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Desperate needs = desperate but workable solution



 
 
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  #1  
Old April 10th 18, 05:39 AM posted to rec.bicycles.tech
Sir Ridesalot
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Posts: 3,813
Default Desperate needs = desperate but workable solution

Just before leaving for an important appointment Monday I discovered my rear tire was flat. Didn't have a spare tube and needed to leave within minutes. Pulled off the clincher tire and tube and put on a spare tubular tire I had hanging around. Worked perfectly and allowed me to make the appointment on time. Weird combination = tubular tire on a clincher rim but it worked well enough to get me to and from the appointment.

Cheers
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  #2  
Old April 10th 18, 03:04 PM posted to rec.bicycles.tech
JBeattie
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Posts: 3,483
Default Desperate needs = desperate but workable solution

On Monday, April 9, 2018 at 9:39:31 PM UTC-7, Sir Ridesalot wrote:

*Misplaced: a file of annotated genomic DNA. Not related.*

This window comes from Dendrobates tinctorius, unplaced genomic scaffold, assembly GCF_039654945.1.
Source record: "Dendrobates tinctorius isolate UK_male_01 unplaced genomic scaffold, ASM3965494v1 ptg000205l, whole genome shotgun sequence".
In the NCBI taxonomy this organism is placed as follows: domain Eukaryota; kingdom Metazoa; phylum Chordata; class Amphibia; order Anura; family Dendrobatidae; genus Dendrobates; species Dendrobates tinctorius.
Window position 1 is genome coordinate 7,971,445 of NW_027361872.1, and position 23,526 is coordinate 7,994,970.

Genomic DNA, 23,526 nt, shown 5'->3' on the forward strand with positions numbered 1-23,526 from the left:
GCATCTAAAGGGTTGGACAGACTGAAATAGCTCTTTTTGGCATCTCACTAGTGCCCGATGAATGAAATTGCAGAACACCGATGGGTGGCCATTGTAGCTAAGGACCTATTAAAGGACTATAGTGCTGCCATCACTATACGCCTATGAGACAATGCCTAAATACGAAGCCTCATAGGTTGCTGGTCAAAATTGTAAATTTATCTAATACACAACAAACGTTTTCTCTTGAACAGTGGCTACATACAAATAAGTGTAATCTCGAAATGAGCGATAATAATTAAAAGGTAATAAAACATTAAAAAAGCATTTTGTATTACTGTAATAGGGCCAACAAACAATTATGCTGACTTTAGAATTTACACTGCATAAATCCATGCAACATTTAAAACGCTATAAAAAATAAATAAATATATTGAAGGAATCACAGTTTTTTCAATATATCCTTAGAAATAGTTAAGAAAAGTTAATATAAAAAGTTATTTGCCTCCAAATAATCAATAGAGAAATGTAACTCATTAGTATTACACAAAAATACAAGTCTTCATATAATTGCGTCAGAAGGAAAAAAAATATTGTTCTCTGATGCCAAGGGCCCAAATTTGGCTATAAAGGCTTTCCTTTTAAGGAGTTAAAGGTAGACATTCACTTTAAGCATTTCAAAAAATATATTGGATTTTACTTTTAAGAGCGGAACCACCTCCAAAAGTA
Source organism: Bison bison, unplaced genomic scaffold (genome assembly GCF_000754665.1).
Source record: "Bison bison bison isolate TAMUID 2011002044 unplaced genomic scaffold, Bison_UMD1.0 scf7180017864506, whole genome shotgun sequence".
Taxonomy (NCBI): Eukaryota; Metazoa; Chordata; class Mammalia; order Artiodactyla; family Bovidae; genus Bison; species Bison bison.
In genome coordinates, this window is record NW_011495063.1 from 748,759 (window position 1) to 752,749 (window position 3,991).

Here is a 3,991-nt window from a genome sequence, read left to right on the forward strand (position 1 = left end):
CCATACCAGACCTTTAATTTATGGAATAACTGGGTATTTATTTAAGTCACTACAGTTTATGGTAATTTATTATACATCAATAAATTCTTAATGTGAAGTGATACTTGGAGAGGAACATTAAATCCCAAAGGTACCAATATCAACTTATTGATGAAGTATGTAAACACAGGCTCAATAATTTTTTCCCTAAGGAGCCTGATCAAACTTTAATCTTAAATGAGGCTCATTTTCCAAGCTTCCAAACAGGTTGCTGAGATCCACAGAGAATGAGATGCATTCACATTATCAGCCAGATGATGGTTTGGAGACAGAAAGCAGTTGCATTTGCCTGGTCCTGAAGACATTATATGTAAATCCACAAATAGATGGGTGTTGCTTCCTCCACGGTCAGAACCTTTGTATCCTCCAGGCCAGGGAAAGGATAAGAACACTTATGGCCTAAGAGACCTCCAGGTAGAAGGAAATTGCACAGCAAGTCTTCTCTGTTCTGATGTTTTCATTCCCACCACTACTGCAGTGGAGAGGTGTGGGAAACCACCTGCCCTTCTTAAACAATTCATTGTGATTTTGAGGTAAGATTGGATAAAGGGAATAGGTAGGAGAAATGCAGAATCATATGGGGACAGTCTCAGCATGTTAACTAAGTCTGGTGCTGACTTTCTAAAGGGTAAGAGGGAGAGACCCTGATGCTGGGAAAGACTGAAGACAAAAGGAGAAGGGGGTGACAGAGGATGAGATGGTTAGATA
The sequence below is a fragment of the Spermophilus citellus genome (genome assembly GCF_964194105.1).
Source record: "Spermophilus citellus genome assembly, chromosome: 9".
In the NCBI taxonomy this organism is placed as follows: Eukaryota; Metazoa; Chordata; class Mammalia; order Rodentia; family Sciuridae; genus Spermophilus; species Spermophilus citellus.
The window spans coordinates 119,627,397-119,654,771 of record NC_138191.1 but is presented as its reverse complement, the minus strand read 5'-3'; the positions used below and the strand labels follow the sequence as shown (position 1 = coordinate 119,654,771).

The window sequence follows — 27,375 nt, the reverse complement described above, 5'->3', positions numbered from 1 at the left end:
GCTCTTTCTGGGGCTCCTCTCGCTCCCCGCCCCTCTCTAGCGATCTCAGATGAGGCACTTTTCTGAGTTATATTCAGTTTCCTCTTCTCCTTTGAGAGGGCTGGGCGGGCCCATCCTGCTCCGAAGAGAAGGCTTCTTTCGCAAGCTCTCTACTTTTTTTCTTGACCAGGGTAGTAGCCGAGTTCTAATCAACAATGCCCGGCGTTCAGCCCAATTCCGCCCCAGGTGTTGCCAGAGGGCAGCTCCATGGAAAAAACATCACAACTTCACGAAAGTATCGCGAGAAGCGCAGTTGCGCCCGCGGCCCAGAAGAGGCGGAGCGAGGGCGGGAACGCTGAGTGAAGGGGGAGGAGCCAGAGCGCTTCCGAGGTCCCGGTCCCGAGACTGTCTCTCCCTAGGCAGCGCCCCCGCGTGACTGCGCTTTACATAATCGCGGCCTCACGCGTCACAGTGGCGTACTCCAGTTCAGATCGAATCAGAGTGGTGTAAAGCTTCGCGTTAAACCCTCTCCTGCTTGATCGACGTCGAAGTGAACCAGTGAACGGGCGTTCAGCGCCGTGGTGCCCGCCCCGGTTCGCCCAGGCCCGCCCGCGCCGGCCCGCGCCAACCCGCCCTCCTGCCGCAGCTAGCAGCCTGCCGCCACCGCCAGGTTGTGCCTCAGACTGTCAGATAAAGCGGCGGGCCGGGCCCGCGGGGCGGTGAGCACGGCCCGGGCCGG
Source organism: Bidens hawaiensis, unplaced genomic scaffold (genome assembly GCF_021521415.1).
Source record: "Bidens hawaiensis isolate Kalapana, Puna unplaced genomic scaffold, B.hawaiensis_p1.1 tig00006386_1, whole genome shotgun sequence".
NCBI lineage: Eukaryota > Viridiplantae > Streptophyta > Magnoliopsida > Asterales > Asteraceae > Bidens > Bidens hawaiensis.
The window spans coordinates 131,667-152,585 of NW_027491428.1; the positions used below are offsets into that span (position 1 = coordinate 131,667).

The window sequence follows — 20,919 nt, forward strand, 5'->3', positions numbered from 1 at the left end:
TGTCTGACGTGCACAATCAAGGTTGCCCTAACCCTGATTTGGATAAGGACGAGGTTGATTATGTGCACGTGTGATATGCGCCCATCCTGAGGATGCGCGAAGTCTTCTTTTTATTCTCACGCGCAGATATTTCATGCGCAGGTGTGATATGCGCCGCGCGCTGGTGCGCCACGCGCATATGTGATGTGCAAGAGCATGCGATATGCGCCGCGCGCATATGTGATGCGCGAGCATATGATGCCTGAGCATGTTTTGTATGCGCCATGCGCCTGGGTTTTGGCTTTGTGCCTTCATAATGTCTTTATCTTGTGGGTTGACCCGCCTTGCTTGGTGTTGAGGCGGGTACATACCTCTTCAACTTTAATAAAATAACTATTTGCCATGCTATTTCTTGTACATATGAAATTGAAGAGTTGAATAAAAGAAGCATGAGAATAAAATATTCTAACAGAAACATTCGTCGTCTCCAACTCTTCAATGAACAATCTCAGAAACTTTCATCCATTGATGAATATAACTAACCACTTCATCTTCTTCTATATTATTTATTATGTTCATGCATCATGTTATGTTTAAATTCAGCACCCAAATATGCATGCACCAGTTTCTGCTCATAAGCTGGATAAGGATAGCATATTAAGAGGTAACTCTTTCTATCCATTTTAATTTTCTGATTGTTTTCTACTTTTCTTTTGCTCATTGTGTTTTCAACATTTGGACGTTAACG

Just before leaving for an important appointment Monday I discovered my rear tire was flat. Didn't have a spare tube and needed to leave within minutes. Pulled off the clincher tire and tube and put on a spare tubular tire I had hanging around. Worked perfectly and allowed me to make the appointment on time. Weird combination = tubular tire on a clincher rim but it worked well enough to get me to and from the appointment.

Cheers


O.K., you do understand that the amazing part of this story is that you didn't have a spare tube but you had a tubular tire sitting around? I also have a few sitting around, but they're probably too rotten to hold air. Tufo makes a tubular clincher which is a tubular tire with wings that lock into hooked rims, but a tube is a cheaper option for flat repair. I have lots of those sitting around.

-- Jay Beattie.



  #3  
Old April 10th 18, 04:26 PM posted to rec.bicycles.tech
Jeff Liebermann
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Posts: 2,919
Default Desperate needs = desperate but workable solution

On Mon, 9 Apr 2018 21:39:29 -0700 (PDT), Sir Ridesalot
wrote:

Just before leaving for an important appointment Monday I discovered my rear tire was flat. Didn't have a spare tube and needed to leave within minutes. Pulled off the clincher tire and tube and put on a spare tubular tire I had hanging around. Worked perfectly and allowed me to make the appointment on time. Weird combination = tubular tire on a clincher rim but it worked well enough to get me to and from the appointment.
Cheers


Ummm... perhaps you should carry some duct tape. There are some
articles and a few videos on how it's done.